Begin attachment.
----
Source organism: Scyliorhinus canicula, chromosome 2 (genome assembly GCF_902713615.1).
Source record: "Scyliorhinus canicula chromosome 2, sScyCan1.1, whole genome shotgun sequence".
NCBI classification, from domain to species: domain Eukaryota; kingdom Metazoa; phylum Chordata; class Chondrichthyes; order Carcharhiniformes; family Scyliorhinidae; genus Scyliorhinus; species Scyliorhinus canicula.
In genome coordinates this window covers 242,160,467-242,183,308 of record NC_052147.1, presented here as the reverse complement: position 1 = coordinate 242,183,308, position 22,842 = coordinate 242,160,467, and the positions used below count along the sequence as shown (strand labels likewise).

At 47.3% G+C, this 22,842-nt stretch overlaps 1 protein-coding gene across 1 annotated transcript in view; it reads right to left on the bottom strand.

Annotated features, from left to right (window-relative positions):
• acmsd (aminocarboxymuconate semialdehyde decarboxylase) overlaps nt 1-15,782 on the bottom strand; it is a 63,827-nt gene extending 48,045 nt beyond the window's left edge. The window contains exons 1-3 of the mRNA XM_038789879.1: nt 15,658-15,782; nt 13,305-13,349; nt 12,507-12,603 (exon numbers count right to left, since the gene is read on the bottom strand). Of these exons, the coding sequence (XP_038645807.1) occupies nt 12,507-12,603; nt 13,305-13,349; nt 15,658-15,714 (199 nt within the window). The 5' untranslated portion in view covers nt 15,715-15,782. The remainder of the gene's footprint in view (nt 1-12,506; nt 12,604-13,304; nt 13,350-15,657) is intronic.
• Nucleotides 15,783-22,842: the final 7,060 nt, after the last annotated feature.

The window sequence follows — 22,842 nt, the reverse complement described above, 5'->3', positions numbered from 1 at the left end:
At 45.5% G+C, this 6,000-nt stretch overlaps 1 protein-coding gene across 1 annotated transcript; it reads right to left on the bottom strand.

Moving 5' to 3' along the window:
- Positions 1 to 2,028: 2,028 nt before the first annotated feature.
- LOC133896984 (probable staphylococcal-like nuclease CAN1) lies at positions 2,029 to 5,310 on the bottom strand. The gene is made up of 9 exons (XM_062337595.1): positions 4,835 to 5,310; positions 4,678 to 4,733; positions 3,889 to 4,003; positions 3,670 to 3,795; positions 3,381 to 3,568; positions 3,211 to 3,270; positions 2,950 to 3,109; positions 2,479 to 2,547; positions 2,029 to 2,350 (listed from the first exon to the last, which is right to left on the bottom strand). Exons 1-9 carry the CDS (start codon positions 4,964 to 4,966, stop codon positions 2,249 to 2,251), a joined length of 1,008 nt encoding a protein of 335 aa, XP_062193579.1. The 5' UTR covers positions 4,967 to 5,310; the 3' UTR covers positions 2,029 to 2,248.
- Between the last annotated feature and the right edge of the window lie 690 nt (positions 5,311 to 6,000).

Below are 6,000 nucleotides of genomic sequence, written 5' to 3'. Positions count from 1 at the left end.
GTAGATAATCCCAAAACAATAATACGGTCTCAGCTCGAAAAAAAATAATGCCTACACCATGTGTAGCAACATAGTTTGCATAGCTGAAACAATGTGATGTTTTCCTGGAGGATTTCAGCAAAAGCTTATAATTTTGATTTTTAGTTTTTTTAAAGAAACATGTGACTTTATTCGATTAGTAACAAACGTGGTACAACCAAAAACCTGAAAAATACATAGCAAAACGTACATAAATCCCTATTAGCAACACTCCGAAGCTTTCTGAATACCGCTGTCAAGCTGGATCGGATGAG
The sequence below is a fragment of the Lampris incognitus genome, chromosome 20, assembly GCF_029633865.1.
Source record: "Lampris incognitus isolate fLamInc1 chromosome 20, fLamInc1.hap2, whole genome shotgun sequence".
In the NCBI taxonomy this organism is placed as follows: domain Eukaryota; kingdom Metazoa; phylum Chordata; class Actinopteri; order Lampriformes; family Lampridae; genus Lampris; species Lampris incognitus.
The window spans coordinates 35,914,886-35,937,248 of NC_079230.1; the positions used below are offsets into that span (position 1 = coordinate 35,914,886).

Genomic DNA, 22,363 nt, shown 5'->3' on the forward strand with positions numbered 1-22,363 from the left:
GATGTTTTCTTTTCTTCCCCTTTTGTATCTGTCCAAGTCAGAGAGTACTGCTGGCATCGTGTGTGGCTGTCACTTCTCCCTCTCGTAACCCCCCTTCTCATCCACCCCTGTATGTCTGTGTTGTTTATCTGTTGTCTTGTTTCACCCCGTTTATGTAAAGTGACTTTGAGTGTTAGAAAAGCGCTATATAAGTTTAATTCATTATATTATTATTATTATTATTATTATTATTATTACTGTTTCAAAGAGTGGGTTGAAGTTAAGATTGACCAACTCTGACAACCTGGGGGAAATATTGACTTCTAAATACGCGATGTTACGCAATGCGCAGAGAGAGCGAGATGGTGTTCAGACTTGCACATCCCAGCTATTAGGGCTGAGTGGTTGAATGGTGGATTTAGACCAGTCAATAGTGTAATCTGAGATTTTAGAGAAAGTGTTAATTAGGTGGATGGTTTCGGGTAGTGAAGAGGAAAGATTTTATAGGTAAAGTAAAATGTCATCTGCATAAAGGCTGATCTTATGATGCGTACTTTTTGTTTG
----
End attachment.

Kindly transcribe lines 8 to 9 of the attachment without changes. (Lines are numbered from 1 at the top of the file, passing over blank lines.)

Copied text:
• Nucleotides 15,783-22,842: the final 7,060 nt, after the last annotated feature.

The window sequence follows — 22,842 nt, the reverse complement described above, 5'->3', positions numbered from 1 at the left end: